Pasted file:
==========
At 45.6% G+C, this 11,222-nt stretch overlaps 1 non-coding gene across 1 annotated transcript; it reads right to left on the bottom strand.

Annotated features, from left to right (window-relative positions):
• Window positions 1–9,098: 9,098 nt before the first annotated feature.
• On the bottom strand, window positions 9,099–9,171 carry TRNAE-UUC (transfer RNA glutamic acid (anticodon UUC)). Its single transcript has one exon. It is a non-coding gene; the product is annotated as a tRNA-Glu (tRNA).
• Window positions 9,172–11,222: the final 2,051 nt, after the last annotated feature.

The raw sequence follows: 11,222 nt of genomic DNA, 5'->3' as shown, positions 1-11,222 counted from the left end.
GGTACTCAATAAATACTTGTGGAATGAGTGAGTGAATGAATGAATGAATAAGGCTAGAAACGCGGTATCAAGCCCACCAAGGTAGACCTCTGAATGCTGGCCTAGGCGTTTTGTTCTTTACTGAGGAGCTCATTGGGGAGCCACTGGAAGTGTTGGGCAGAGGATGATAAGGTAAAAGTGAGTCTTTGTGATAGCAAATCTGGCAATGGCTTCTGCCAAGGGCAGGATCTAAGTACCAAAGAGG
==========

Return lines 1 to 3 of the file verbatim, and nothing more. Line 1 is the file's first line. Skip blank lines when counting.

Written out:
At 45.6% G+C, this 11,222-nt stretch overlaps 1 non-coding gene across 1 annotated transcript; it reads right to left on the bottom strand.

Annotated features, from left to right (window-relative positions):
• Window positions 1–9,098: 9,098 nt before the first annotated feature.